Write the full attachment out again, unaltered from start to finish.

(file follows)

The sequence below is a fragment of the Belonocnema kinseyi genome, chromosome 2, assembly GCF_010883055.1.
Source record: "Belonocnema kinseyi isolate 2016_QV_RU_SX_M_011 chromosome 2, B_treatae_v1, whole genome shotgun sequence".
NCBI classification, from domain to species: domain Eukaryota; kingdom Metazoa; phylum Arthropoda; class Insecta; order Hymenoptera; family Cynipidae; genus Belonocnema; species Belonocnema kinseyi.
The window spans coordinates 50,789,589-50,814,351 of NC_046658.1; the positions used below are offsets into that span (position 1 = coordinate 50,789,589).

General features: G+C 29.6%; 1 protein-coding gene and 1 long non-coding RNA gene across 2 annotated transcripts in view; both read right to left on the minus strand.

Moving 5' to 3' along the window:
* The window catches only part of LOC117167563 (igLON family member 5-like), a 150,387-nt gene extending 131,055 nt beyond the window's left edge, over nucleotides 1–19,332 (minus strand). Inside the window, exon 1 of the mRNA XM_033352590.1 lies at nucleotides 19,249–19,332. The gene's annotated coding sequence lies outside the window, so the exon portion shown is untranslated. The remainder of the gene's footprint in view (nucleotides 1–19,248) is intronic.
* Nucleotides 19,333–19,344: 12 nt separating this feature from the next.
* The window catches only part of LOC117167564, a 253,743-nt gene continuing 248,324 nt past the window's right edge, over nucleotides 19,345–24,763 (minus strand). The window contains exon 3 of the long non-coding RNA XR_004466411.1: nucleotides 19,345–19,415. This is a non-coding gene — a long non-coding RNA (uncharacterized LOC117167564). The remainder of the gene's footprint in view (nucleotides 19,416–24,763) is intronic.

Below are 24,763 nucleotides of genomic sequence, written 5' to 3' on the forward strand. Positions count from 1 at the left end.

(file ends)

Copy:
The sequence below is a fragment of the Belonocnema kinseyi genome, chromosome 2, assembly GCF_010883055.1.
Source record: "Belonocnema kinseyi isolate 2016_QV_RU_SX_M_011 chromosome 2, B_treatae_v1, whole genome shotgun sequence".
NCBI classification, from domain to species: domain Eukaryota; kingdom Metazoa; phylum Arthropoda; class Insecta; order Hymenoptera; family Cynipidae; genus Belonocnema; species Belonocnema kinseyi.
The window spans coordinates 50,789,589-50,814,351 of NC_046658.1; the positions used below are offsets into that span (position 1 = coordinate 50,789,589).

General features: G+C 29.6%; 1 protein-coding gene and 1 long non-coding RNA gene across 2 annotated transcripts in view; both read right to left on the minus strand.

Moving 5' to 3' along the window:
* The window catches only part of LOC117167563 (igLON family member 5-like), a 150,387-nt gene extending 131,055 nt beyond the window's left edge, over nucleotides 1–19,332 (minus strand). Inside the window, exon 1 of the mRNA XM_033352590.1 lies at nucleotides 19,249–19,332. The gene's annotated coding sequence lies outside the window, so the exon portion shown is untranslated. The remainder of the gene's footprint in view (nucleotides 1–19,248) is intronic.
* Nucleotides 19,333–19,344: 12 nt separating this feature from the next.
* The window catches only part of LOC117167564, a 253,743-nt gene continuing 248,324 nt past the window's right edge, over nucleotides 19,345–24,763 (minus strand). The window contains exon 3 of the long non-coding RNA XR_004466411.1: nucleotides 19,345–19,415. This is a non-coding gene — a long non-coding RNA (uncharacterized LOC117167564). The remainder of the gene's footprint in view (nucleotides 19,416–24,763) is intronic.

Below are 24,763 nucleotides of genomic sequence, written 5' to 3' on the forward strand. Positions count from 1 at the left end.